To investigate patient, cancer and treatment characteristics in females with breast cancer from more remote areas of Australia, to better understand reasons for their poorer outcomes, bi-variable and multivariable analyses were undertaken using the National Breast Cancer Audit database of the Society of Breast Surgeons of Australia and New Zealand. Results indicated that patients from more remote areas were more likely to be of lower socio-economic status and be treated in earlier diagnostic epochs and at inner regional and remote rather than major city centres. They were also more likely to be treated by low case load surgeons, although this finding was only of marginal statistical significance in multivariable analysis (p=0.074). Patients from more remote areas were less likely than those from major cities to be treated by breast conserving surgery, as opposed to mastectomy, and less likely to have adjuvant radiotherapy when having breast conserving surgery. They had a higher rate of adjuvant chemotherapy. Further monitoring will be important to determine whether breast conserving surgery and adjuvant radiotherapy utilization increase in rural patients following the introduction of regional cancer centres recently funded to improve service access in these areas.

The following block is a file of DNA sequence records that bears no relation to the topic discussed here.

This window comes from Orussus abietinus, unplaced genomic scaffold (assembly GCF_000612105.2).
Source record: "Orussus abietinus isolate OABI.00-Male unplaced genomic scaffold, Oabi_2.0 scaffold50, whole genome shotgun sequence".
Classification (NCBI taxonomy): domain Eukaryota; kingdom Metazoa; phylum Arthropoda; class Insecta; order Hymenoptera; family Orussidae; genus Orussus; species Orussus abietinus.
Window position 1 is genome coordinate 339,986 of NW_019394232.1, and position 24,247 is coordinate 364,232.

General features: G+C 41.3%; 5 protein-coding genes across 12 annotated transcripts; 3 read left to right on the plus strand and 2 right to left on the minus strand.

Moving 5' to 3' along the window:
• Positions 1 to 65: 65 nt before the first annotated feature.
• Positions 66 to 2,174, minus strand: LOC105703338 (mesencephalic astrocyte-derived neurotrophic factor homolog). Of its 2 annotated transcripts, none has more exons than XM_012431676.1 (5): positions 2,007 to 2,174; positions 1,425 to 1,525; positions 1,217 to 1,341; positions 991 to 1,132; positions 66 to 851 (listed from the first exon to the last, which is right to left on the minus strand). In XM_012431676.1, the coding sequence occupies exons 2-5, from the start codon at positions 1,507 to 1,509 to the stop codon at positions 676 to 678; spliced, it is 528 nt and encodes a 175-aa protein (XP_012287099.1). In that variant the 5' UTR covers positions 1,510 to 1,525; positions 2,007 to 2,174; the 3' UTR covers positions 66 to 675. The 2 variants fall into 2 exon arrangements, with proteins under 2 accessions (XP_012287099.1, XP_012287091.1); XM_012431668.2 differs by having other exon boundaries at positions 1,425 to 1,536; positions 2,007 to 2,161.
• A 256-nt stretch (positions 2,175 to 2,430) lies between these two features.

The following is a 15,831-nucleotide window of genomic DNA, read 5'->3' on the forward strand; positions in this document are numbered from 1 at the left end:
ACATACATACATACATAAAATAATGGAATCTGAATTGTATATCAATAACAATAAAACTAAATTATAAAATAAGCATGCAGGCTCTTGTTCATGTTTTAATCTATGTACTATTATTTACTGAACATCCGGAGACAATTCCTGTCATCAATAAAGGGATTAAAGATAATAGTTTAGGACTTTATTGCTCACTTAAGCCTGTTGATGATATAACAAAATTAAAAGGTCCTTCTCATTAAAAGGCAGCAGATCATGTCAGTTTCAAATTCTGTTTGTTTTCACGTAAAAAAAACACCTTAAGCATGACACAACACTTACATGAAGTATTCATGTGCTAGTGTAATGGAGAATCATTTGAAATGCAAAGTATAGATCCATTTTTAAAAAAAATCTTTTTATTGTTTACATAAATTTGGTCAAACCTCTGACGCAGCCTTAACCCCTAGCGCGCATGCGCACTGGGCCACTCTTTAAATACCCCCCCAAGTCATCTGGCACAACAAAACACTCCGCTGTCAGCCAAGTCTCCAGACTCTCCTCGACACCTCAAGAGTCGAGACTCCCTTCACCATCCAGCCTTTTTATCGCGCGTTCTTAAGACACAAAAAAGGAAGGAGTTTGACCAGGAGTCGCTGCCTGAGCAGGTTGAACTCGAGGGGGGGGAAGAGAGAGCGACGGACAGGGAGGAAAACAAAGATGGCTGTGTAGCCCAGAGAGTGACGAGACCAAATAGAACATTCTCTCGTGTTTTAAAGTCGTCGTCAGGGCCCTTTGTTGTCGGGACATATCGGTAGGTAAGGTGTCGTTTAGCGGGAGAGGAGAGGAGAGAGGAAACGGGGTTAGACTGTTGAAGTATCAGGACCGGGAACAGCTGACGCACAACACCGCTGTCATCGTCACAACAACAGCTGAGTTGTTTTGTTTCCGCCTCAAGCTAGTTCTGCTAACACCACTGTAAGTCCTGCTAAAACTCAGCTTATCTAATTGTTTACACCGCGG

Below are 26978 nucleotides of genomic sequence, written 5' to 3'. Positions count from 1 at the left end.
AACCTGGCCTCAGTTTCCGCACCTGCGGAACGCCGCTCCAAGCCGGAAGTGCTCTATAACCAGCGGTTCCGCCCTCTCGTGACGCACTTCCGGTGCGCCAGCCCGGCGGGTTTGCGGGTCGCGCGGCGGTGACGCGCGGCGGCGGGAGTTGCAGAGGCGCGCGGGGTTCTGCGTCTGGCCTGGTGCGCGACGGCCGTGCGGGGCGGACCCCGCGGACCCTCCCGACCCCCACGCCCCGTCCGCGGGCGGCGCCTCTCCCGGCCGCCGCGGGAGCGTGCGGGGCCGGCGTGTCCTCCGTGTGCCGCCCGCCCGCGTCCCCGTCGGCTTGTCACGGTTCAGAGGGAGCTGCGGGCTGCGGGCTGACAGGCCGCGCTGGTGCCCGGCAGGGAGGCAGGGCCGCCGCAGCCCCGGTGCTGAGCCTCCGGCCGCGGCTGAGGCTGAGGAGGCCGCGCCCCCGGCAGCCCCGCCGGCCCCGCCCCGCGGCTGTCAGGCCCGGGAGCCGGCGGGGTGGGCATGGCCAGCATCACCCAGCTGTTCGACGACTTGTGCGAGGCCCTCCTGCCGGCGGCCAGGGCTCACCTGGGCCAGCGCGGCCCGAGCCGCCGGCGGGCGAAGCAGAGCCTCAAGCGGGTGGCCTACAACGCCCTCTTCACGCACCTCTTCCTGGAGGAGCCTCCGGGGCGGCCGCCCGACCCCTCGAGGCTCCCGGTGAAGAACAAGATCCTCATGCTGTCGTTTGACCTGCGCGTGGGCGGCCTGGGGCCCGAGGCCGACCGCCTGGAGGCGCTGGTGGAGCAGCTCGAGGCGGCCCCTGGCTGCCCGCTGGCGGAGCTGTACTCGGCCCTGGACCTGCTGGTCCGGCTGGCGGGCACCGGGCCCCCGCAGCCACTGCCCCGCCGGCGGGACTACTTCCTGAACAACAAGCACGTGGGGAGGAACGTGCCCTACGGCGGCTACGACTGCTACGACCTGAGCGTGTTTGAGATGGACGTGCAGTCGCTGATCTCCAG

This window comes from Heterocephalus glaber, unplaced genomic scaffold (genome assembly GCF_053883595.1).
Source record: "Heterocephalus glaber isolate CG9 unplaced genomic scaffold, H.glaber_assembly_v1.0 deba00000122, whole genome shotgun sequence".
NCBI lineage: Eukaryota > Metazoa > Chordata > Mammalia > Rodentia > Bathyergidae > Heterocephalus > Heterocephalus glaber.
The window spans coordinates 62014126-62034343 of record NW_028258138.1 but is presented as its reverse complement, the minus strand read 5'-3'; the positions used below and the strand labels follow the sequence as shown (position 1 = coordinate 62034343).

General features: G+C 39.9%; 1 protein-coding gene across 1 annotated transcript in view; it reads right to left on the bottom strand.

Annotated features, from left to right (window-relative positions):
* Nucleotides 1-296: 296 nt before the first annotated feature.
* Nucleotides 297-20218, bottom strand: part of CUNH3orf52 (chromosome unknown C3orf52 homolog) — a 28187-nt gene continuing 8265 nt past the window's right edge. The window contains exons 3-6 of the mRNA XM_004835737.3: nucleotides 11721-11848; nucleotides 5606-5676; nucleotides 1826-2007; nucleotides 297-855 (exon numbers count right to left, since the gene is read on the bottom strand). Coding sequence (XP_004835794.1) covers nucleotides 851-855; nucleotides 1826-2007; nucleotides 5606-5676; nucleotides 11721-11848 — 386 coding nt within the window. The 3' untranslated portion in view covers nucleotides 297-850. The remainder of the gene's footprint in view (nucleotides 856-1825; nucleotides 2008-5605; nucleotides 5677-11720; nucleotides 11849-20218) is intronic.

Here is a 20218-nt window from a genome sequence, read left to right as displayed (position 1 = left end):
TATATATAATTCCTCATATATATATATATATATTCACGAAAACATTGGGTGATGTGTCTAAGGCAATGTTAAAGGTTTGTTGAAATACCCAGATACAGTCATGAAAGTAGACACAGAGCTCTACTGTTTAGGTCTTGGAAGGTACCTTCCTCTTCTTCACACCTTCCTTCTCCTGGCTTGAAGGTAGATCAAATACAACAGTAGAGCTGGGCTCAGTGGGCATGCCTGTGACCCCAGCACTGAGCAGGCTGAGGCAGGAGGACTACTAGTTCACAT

- Breast cancer
- Geographic remoteness
- Provider and treatment characteristics